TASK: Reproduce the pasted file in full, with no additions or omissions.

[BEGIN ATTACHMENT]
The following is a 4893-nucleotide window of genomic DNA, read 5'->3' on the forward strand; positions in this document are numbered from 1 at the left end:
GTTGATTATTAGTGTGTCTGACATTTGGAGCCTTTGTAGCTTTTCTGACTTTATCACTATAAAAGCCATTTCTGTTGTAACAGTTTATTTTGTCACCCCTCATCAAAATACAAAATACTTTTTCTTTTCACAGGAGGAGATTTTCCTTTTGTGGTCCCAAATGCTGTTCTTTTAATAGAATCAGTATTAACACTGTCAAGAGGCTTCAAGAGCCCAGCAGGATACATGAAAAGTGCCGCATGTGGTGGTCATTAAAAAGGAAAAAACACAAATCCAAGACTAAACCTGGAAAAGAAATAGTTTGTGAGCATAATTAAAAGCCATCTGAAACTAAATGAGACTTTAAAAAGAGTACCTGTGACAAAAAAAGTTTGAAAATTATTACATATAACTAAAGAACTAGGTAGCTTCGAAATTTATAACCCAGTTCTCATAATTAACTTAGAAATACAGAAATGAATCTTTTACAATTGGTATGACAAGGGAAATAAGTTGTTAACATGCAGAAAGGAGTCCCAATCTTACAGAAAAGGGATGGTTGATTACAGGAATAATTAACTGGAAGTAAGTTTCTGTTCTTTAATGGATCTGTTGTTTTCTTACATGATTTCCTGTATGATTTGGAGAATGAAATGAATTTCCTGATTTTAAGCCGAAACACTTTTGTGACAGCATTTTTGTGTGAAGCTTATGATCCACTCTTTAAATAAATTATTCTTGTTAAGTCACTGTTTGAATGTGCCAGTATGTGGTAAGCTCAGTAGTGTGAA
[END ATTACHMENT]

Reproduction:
The following is a 4893-nucleotide window of genomic DNA, read 5'->3' on the forward strand; positions in this document are numbered from 1 at the left end:
GTTGATTATTAGTGTGTCTGACATTTGGAGCCTTTGTAGCTTTTCTGACTTTATCACTATAAAAGCCATTTCTGTTGTAACAGTTTATTTTGTCACCCCTCATCAAAATACAAAATACTTTTTCTTTTCACAGGAGGAGATTTTCCTTTTGTGGTCCCAAATGCTGTTCTTTTAATAGAATCAGTATTAACACTGTCAAGAGGCTTCAAGAGCCCAGCAGGATACATGAAAAGTGCCGCATGTGGTGGTCATTAAAAAGGAAAAAACACAAATCCAAGACTAAACCTGGAAAAGAAATAGTTTGTGAGCATAATTAAAAGCCATCTGAAACTAAATGAGACTTTAAAAAGAGTACCTGTGACAAAAAAAGTTTGAAAATTATTACATATAACTAAAGAACTAGGTAGCTTCGAAATTTATAACCCAGTTCTCATAATTAACTTAGAAATACAGAAATGAATCTTTTACAATTGGTATGACAAGGGAAATAAGTTGTTAACATGCAGAAAGGAGTCCCAATCTTACAGAAAAGGGATGGTTGATTACAGGAATAATTAACTGGAAGTAAGTTTCTGTTCTTTAATGGATCTGTTGTTTTCTTACATGATTTCCTGTATGATTTGGAGAATGAAATGAATTTCCTGATTTTAAGCCGAAACACTTTTGTGACAGCATTTTTGTGTGAAGCTTATGATCCACTCTTTAAATAAATTATTCTTGTTAAGTCACTGTTTGAATGTGCCAGTATGTGGTAAGCTCAGTAGTGTGAA